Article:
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IDEAL Strategy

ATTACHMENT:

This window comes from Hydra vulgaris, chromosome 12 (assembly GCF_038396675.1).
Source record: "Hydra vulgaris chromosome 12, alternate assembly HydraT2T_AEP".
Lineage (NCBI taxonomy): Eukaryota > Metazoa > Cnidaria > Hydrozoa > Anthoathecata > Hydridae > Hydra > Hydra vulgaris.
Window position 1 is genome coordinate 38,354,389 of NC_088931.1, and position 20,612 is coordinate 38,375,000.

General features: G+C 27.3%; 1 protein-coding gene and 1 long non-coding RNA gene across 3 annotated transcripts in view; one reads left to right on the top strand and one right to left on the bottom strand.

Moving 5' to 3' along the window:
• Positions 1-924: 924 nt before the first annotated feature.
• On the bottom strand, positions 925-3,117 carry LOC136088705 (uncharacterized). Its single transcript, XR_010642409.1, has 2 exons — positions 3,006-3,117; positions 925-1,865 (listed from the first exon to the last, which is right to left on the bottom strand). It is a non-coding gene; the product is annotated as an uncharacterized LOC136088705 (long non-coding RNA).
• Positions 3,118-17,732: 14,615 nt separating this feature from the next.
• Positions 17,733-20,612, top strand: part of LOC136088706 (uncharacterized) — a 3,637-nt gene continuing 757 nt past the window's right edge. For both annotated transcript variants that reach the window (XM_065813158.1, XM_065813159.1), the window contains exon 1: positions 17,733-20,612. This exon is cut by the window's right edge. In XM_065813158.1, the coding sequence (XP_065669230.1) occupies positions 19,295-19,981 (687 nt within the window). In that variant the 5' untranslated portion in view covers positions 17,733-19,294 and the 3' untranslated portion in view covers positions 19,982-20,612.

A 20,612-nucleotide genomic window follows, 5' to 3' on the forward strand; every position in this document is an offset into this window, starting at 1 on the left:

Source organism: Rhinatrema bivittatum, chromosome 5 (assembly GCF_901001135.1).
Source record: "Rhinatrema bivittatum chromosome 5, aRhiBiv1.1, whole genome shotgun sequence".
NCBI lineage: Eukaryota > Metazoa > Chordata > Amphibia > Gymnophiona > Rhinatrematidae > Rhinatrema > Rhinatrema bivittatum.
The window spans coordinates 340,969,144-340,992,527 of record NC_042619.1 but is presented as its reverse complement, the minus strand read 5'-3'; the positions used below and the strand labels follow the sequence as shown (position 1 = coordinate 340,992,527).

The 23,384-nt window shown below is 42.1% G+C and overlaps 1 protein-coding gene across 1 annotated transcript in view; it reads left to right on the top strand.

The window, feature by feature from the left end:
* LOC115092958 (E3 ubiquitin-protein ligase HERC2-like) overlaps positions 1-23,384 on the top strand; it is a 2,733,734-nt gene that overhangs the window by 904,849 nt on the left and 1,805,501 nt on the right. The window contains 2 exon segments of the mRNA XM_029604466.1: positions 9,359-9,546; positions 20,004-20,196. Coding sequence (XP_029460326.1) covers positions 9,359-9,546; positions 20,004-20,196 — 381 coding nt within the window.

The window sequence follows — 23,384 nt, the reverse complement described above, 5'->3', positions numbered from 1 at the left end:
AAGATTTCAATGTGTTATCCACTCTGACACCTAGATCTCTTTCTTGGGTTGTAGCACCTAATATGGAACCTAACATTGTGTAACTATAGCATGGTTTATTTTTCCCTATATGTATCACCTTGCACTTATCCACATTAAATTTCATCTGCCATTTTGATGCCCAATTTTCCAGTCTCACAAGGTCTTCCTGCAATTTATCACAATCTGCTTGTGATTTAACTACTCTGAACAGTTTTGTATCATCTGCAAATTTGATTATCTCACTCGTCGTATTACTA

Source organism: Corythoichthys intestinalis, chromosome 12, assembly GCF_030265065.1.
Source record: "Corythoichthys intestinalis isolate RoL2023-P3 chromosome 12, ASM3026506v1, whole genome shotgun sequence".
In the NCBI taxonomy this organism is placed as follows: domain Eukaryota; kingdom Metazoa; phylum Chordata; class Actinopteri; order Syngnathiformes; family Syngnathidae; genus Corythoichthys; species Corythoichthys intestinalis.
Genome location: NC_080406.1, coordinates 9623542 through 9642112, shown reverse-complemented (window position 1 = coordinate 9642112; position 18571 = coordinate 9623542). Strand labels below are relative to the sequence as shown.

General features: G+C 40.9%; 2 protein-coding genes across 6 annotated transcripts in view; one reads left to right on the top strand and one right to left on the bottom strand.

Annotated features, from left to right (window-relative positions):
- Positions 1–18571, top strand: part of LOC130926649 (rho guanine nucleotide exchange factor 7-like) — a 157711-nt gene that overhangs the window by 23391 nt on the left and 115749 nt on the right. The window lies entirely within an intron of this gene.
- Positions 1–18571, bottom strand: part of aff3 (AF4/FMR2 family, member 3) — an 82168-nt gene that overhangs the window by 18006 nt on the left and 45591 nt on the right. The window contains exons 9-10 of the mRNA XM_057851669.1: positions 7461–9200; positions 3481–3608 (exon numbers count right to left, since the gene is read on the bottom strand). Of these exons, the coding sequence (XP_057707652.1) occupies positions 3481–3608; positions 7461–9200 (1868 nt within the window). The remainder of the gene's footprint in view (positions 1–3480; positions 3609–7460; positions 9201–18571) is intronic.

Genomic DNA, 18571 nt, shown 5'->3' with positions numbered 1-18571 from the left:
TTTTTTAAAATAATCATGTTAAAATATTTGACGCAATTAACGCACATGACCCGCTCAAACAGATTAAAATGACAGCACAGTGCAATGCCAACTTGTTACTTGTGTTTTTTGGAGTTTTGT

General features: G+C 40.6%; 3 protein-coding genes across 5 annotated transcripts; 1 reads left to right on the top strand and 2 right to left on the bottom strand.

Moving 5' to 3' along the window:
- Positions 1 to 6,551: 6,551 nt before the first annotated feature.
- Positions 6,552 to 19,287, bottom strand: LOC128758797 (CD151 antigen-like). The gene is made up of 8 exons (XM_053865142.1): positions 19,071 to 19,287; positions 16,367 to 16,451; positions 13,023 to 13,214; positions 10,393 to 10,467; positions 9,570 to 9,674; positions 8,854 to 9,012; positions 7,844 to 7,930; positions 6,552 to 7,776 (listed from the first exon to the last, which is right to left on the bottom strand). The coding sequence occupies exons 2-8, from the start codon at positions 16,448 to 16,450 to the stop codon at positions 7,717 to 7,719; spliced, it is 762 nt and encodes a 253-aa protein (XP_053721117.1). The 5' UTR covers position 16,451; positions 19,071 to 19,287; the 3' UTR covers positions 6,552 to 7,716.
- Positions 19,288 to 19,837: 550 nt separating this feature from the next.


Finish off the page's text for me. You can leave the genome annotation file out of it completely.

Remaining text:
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IDEAL Strategy Metacognitive skills allow students to become aware of their own learning process and choose among various cognitive strategies that will allow them to be self-regulated learners. One such cognitive skill is modeling for students how to effectively problem solve. You will model this cognitive tool by using the IDEAL problem-solving strategy found in Chapter 6.7 of our textbook. Bobby is a student in your fifth grade class with autism. Bobby is extremely bright and can fully engage in assignments with much independence, except activities that involve group work. In most instances, he has difficulty working with others and tends to get angry when students don’t listen to him. Often times, you find him in the corner of the room pouting. Using the IDEAL strategy, develop a possible solution to this problem. Describe your solution and how you employed the IDEAL strategy, clearly listing the five steps. Reflecting on the IDEAL strategy, did you find the process helpful in solving a particular classroom dilemma? Why or why not? Imagine that you have the perfect teaching job (you are teaching the grade level and content that you desire). Describe how you might teach the IDEAL strategy to your own students. Why would doing so be beneficial? What might reasonably go wrong? Be sure to use the textbook with at least one other scholarly source to support your responses and include both an introduction and conclusion to your written assignment. Your paper should follow APA formatting guidelines as outlined in the Ashford Writing Center, be double spaced, three pages in length (not including title and reference pages), and written in Times New Roman 12 pt. 6.7 Approaches to Teaching Thinking Cognitive approaches to education ask how children become thinkers and how we can make better, more critical, more creative, moreautonomous thinkers of them. These approaches suggest a two-pronged answer to these important questions: First, learners must develop anawareness of themselves as thinkers, learners, and information processors; second, they must develop and practice the approaches andstrategies involved in critical, creative, and effective thinking and problem solving. In other words, the cognitive perspective argues that learnersmust develop metacognitive skills as well as appropriate cognitive strategies. These are the skills involved in learning to learn. Girl doing work at a desk in class.Teaching empowers learners not just by giving them importantinformation and skills, but also by fostering in them feelings ofworth and competence. Learning to write can empower this younggirl every bit as much as can learning mathematics or science orart. As we noted earlier, schools have traditionally devoted the bulk of their formalefforts to teaching specific curriculum content; the learning of cognitivestrategies and the development of metacognitive awareness have been largelyincidental—and sometimes accidental. But the best teachers, suggestsMcGregor (2006), are those whose own metacognitive skills are most highlydeveloped and are reflected in their classroom practice. And the best learnersare those who are most skilled in understanding the meanings of things,making inferences, finding relationships, and monitoring their own progress—in short, those who are most advanced in cognitive and metacognitive skills.These learners possess strategic as well as domain-specific (content)knowledge. Strategic knowledge deals with how to do things: how to solveproblems, how to learn and memorize, how to understand, and perhaps mostimportant, how to monitor, evaluate, and direct these activities as they occur.In other words, strategic knowledge is metacognitive knowledge. There are various programs designed specifically to foster cognitive skills inlearners. Many of these programs are designed both to make students awareof the existence of cognitive strategies and to tea

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